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10/15/07

A Daughter Of Kermanshah Nobelized

By Darius KADIVAR, Paris

 

Doris Lessing to be Awarded the Nobel Prize in Literature 2007(*)


 


Doris Lessing was born in Kermanshah, Iran on
October 22nd , 1919 (photocomposition ©DK)

 

The novels and short stories of Persian (Iranian)-born British writer Doris Lessing are largely concerned with people caught in the social and political upheavals of the 20th century. Central themes in Lessing's works are feminism as was the case for other major female authors such as Simone de Beauvoir, Betty Friedman, Germaine Greer, Marilyn French, the battle of the sexes, individuals in search of wholeness, and the dangers of technological and scientific hubris. Doris Lessing will be awarded the 2007 Nobel Prize for Literature. Since 1949, she has lived in England but she is also considered an African writer because she grew up and was educated in Zimbabwe (former Rhodesia).

 

Doris Lessing spent her early childhood in Kermanshah, Persia (now Iran). Her English-born father, Alfred Cook Tayler, who had lost his leg and health in World War I, was a bank clerk with the Imperial Bank of Persia. Emily McVeagh, Lessing's mother, had been trained as a nurse. In the mid-1920s the family bought with their life savings a maize farm in the district of Banket, in the Lomagundi area of Southern Rhodesia, where Lessing grew up with her younger brother Harry. Her childhood was lonely, the nearest neighbors were miles away and there was no real roads between the farms.

 

In 1926 Lessing was sent to a convent school in Salisbury (now Harare), where the Roman Catholic teachers tried to convert her from the family's Protestant faith. "I was cripplingly homesick," Lessing later said. She left the Girls' High School at the age of fourteen and then earned her living as a nursemaid, telephone operator and clerk. At nineteen she married Frank Wisdom, a civil servant; they had two children. The marriage ended in 1943. For some years Lessing was an active member of the Communist Party, which was formally banned in Southern Rhodesia. This period of her life is reflected in A RIPPLE FROM THE STORM (1958) of the five-volume sequence Children of the Violence, the first four of which were set in a fictional African colony, Zambesia. In 1943 Lessing married the German political activist Gottfried Lessing, a member of the inner circle of the Rhodesian Communist Party. He was the model for Anton Hesse in A Ripple from the Storm and Willi Rodde in THE GOLDEN NOTEBOOK (1962). Gottfried Lessing became later the German ambassador to Uganda; he and his third wife were murdered in the 1979 revolt against Idi Amin.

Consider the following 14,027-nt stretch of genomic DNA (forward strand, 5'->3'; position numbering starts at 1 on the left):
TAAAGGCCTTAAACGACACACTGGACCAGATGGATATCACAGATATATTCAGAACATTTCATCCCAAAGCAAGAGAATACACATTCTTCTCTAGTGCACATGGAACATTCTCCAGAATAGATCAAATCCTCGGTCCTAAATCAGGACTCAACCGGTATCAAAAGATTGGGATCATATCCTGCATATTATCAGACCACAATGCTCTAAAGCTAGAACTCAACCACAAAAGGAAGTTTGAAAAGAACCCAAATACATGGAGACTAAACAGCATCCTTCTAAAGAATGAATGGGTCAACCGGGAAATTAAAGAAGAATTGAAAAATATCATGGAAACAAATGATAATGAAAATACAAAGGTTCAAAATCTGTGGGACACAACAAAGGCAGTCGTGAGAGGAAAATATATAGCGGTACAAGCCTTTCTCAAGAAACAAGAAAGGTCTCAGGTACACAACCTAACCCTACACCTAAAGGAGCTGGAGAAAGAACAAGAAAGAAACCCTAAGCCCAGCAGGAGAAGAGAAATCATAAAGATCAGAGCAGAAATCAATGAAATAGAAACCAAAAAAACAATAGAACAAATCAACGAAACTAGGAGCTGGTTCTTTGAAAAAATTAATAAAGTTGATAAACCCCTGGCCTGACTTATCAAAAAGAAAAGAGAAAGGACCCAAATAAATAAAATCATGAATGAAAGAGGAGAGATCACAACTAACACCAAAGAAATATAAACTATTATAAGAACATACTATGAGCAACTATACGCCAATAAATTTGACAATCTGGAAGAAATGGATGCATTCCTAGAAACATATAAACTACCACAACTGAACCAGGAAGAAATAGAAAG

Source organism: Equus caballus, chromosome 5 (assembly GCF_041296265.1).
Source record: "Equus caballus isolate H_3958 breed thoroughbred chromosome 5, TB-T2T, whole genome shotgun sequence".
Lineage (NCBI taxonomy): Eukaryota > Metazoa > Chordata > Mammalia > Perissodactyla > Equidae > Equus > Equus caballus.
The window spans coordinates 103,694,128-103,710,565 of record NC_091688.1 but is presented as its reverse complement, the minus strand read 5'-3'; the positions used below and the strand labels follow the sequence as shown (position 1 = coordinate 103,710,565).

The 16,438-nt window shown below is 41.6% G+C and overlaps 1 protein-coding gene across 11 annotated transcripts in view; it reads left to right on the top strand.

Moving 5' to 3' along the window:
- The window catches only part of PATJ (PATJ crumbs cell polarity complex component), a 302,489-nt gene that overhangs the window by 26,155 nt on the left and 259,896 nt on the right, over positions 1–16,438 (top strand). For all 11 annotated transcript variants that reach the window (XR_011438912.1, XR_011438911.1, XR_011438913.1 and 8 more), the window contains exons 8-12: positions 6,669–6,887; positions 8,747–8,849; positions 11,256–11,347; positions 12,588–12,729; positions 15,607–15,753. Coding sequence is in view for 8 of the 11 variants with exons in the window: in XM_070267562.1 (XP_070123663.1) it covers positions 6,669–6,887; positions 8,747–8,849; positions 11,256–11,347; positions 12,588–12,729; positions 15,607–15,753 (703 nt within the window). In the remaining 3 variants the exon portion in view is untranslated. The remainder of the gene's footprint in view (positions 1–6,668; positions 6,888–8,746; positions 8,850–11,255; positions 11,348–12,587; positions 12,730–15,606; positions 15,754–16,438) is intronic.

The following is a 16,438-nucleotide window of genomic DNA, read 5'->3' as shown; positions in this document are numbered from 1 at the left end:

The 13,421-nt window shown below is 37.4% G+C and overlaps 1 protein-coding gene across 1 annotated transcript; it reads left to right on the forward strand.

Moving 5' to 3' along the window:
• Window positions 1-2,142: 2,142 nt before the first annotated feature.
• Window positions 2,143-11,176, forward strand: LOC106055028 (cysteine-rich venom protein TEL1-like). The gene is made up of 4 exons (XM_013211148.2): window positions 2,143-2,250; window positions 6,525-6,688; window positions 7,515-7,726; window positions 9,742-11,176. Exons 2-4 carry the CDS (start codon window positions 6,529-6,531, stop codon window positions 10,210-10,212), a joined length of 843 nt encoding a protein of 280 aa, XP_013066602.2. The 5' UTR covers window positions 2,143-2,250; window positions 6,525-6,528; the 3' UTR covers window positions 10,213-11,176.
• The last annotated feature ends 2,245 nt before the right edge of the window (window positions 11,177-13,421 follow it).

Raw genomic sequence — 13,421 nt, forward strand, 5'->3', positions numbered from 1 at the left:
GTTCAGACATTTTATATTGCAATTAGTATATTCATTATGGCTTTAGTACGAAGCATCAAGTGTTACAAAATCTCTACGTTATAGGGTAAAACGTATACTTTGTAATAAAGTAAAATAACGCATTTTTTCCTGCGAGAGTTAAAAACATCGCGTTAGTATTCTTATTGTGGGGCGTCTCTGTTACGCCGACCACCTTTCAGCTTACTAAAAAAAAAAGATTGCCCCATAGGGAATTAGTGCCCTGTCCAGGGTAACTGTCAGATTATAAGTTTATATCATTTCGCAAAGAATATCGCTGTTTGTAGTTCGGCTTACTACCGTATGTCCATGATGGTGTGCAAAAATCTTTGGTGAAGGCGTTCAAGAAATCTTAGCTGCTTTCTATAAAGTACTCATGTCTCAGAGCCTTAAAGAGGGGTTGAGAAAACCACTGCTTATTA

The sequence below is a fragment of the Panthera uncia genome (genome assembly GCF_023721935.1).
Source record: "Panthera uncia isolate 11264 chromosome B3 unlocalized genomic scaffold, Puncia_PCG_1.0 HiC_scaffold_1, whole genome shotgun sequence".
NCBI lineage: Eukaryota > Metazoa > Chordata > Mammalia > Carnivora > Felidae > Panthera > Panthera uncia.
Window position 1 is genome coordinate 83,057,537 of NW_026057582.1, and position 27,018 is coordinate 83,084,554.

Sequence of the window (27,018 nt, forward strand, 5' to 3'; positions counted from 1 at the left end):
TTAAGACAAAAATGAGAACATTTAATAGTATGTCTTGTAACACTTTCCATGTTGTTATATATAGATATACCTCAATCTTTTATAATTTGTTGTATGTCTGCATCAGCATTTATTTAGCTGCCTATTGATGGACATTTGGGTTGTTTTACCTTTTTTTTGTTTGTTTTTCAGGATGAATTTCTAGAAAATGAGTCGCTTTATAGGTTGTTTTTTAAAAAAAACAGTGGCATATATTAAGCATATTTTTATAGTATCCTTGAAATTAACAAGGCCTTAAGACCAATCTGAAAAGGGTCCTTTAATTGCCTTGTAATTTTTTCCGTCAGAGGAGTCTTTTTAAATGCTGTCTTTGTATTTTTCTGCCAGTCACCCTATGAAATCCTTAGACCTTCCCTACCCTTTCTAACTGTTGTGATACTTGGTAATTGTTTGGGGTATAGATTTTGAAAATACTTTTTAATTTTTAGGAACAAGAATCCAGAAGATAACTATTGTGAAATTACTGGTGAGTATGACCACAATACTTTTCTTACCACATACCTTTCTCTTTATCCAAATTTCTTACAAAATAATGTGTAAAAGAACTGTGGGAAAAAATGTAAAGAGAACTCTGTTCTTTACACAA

The Daughter of Kermanshah and lover of Cats was a leading
feminist author of the XXth century. (photocomposition ©DK)

 

 

Lessing's second marriage also failed and in 1949 she moved to England with her youngest child and the manuscript of her first novel, The Grass is Singing, which appeared in 1950. The story, set in Rhodesia, focused on a poor white farm woman, Mary Turner, and her weak husband. She has a relationship with her African servant, Moses, who eventually kills her.

 

From the 1950s onwards Lessing supported herself and her son by writing. Disillusioned with Communist policies in England, Lessing left the party in the mid-1950s. She underwent Jungian analysis and also studied Sufism under the guidance of Idres Shah. In 1979 Lessing set up a Sufi Trust for one hundred thousand dollars.

 

Many critics consider Children of Violence, Lessing's semi-autobiographical series of novels about Martha Quest, her most substantial work. FOUR-GATED CITY (1969), the last volume, closes with Martha's death in destroyed world at the end of the twentieth century. It has been said that Children of Violence and more The Canopus in Argos reflect the influence of Sufist thought on Lessing's literary work and concern with the union of the soul with a Higher Being.

 


 Shirine Ebadi Iranian Nobel Peace Laureate 2003
with Host Stars
Catherine Zeta Jones & husband
Michael Douglas at  Nobel Prize Good Will
Concert ©
 Nobelinstituttet Arne Knudsen

 

 

VIVE LA LITERATURE !

& KERMNASHAHIS ! ;0)

 

Authors Notes:

(*) Bio and Review of Books see full article and for Doris Lessing’s Nobel Prize Announcement see BBC report

 

Official Website for Nobel Prize Foundation

 

Particularly Cats by Doris Lessing first published in 1967 is an insightful outlook on Cat behaviors and their human partners.

 

Recommended Readings:

 


About the Author:
Darius KADIVAR is a Freelance Journalist, Film Historian, and Media Consultant.

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